OLDSMAR — For years after Winn-Dixie moved out, the big building at Forest Lakes Boulevard and Tampa Road remained vacant — a dormant opportunity and an eyesore, officials say.
At a City Council meeting last week, developers announced that discount retailer Ross and discount grocer Aldi plan to move into Forest Lakes Plaza, built in the 1980s, and renovate the 88,400-square-foot building's facades and parking lot at 3705 Tampa Road.
But there was one catch: Ross requires a 368-square-foot sign, which is prohibited by city code.
Developer Jim Dunphy, owner of Dunphy Properties, said Ross uses the same sign everywhere else.
"This isn't Any City, U.S.A.," responded Mayor Doug Bevis. "This is Oldsmar."
But after roughly two hours of discussion, and though City Attorney Tom Trask advised against setting the precedent, the City Council voted 4-1 to let Ross have its big sign. The council also approved six other variances requested by the developer, though the sign code variance was the most controversial.
Why the fuss over a sign?
Oldsmar has fought legal battles to limit big signs in the city. In a prominent 2003 case, the Lockridge Outdoor Advertising Agency filed a federal lawsuit in Tampa against Oldsmar, contending the city's sign ordinance was unconstitutional. Lockridge lost.
Since then, signs exceeding 150 square feet have rarely stood in Oldsmar, said planning director Marie Dauphinais.
"I think people will be surprised by how big the Ross sign will be," she said Thursday, "but overall, the renovation of the Forest Lakes Plaza will be positive. The building has been in disrepair for some time, and we've worked closely with the applicant to make sure the finished project looks great."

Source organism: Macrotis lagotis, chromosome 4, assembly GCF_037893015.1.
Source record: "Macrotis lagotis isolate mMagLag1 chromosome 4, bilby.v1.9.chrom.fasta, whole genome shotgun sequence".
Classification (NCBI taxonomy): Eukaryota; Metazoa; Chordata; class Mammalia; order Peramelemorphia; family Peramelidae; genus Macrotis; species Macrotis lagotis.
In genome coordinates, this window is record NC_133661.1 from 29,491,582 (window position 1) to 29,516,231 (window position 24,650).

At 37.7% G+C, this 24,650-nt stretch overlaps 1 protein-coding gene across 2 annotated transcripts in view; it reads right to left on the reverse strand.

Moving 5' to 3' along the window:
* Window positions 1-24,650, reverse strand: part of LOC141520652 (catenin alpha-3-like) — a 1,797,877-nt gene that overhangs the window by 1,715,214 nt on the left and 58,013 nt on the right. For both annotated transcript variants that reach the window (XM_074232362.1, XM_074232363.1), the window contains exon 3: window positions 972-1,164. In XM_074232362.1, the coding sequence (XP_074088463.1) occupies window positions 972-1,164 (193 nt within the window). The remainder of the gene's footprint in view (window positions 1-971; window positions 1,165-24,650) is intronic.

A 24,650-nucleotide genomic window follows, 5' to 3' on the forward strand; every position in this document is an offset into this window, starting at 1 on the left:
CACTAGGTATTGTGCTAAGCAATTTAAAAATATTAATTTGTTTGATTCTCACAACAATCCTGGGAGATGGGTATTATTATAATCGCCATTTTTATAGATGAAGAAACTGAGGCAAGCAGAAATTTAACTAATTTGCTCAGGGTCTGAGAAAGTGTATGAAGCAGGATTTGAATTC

The Ross sign will be fixed to the storefront, which is set back 600 feet from Tampa Road, Dauphinais said. And the plaza's makeover will be consistent with the city's vision for the Tampa Road corridor: The building will be repainted in earth tones, as is required by code, and the shopping center's entrance and parking lot will be freshly landscaped.
The City Council has identified Tampa Road, a much-traveled link between Pinellas and Hillsborough counties, as a "major issue" to improve. Officials believe further polishing the corridor will attract more quality businesses. About 55,000 people drive the stretch daily.
After construction plans are approved, renovation on the plaza should begin in two or three months, Dauphinais said.
"At the end of the day, it's going to create a great-looking plaza and more jobs," Bevis said Friday. "It's something the council and the entire community has wanted for a long time."
Danielle Paquette can be reached at firstname.lastname@example.org or (727) 445-4224. To write a letter to the editor, go to tampabay.com/letters or mail to 1130 Cleveland St., Suite 100, Clearwater, FL 33755.